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Checking air pollution with a smartphone

Over the last decade there have been growing concerns on the quality of the air we breath and several pollution detectors have been deployed. The problem is that these are few and cover only a limited zone. 
What has been noticed is that air quality can change in a very short time, as result of a traffic jam, as an example.
This is what has prompted researchers in Spain, the Netherlands and US to try a different approach: use sensors connected to cell phones to detect pollution levels.
The first experiment was run in Barcelona, Spain, giving to some 50 schoolchildren a smartphone with a connected air sensor. The experiment has shown that although these children spent only 4% of their time traveling to and from school they actually got exposed to air pollution contributing for 13% to the total carbon exposure. This showed that the concentration of pollution in their way to and from school was to such a level that actually had a stronger impact on them.
The experimentation, project BREATHE, was aimed at studying the impact that air pollution can have on brain development (hence the need to involve children in the study). The first step, of course, was to measure the level of black carbon inhaled, as a marker of air pollution. The problem, of course, is in the detection of pollutant using a portable sensor. Trying to detect a broader set of pollutants would have called for more complex sensing devices which would not have fit well with portability. Black carbon, based on studies, was considered as a good indicator of a broader class of pollutants.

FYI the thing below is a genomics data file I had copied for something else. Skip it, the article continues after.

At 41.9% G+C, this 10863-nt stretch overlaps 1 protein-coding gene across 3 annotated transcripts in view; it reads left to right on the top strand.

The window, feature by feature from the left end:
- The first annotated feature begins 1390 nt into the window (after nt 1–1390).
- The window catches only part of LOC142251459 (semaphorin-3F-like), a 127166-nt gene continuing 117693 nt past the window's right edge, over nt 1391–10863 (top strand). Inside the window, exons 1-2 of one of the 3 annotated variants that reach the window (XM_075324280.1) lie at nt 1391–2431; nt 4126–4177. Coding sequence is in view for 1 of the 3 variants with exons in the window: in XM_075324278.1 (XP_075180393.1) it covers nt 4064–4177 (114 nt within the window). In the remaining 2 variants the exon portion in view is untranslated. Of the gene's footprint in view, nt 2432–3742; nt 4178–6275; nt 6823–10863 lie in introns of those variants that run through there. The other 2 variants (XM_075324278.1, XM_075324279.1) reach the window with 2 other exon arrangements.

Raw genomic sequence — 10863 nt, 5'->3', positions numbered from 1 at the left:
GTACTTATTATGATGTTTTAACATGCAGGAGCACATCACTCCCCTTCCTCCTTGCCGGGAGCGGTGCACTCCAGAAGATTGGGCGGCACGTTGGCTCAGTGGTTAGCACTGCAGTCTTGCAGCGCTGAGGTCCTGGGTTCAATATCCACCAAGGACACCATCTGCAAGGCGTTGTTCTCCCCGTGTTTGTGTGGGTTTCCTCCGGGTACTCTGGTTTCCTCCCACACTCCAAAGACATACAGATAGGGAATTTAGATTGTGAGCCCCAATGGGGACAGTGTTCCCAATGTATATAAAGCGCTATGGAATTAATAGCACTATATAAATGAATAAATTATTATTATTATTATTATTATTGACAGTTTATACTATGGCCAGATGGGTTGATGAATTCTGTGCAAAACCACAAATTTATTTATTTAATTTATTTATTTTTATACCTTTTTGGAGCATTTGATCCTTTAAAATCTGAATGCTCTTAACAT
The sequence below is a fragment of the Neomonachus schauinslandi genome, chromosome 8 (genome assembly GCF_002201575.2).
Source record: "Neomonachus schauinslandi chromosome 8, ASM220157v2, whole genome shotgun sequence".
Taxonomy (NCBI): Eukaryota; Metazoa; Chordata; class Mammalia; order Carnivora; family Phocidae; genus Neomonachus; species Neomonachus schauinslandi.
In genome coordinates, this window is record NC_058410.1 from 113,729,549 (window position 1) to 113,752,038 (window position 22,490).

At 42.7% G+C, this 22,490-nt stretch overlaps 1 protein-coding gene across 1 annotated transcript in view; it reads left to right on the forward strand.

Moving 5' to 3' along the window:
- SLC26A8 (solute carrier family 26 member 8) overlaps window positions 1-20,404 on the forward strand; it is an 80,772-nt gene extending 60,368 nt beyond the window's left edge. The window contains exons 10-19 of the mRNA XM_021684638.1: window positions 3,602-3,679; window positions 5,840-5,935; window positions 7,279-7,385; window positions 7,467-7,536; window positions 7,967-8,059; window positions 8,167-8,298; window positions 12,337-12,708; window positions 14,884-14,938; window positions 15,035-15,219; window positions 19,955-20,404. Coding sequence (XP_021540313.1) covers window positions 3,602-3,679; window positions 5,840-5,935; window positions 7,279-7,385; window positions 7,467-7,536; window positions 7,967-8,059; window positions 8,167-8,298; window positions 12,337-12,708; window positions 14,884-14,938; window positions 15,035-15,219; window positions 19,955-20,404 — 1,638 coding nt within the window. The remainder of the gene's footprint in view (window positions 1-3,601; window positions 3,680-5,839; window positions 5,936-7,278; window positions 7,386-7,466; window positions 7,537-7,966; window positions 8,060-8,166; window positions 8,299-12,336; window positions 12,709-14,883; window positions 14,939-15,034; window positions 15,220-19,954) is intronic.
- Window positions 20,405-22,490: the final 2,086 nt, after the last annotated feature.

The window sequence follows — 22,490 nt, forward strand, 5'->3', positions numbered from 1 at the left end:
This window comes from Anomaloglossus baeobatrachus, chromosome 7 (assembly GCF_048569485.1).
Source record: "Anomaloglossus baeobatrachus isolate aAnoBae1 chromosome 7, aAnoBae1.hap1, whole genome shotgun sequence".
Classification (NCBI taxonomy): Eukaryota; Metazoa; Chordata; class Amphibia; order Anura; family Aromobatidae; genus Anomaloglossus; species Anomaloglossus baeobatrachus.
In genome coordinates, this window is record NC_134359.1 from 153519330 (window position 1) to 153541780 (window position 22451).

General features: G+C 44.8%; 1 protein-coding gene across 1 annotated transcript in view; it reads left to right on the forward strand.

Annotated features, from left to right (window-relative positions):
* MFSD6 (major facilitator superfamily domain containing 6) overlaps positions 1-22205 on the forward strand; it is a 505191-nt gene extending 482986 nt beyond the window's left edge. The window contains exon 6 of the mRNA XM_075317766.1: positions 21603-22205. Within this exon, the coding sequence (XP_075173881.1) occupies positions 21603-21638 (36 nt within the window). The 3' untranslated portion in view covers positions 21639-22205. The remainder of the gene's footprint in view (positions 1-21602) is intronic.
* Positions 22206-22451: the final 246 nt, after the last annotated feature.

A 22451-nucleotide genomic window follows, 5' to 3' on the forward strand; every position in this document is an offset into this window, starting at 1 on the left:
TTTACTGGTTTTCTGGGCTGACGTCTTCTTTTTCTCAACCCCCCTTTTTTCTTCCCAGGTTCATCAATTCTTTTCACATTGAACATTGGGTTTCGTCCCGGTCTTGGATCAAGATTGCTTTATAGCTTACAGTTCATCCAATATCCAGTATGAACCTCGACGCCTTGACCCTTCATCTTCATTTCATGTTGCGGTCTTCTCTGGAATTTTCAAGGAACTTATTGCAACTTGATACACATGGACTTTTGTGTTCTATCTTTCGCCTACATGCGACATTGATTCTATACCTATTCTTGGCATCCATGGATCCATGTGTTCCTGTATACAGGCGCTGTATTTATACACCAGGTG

The smart phones provided both the connectivity to send the data from the sensor to the data collection center and the exact location the data were referring to using the embedded GPS.
The dynamic and spreading of the data collection provided for a good statistical analyses that complements the information provided by fixed air quality detection systems.
Another interesting example of crowdsourcing.

About Roberto Saracco

Roberto Saracco fell in love with technology and its implications long time ago. His background is in math and computer science. Until April 2017 he led the EIT Digital Italian Node and then was head of the Industrial Doctoral School of EIT Digital up to September 2018. Previously, up to December 2011 he was the Director of the Telecom Italia Future Centre in Venice, looking at the interplay of technology evolution, economics and society. At the turn of the century he led a World Bank-Infodev project to stimulate entrepreneurship in Latin America. He is a senior member of IEEE where he leads the Industry Advisory Board within the Future Directions Committee and co-chairs the Digital Reality Initiative. He teaches a Master course on Technology Forecasting and Market impact at the University of Trento. He has published over 100 papers in journals and magazines and 14 books.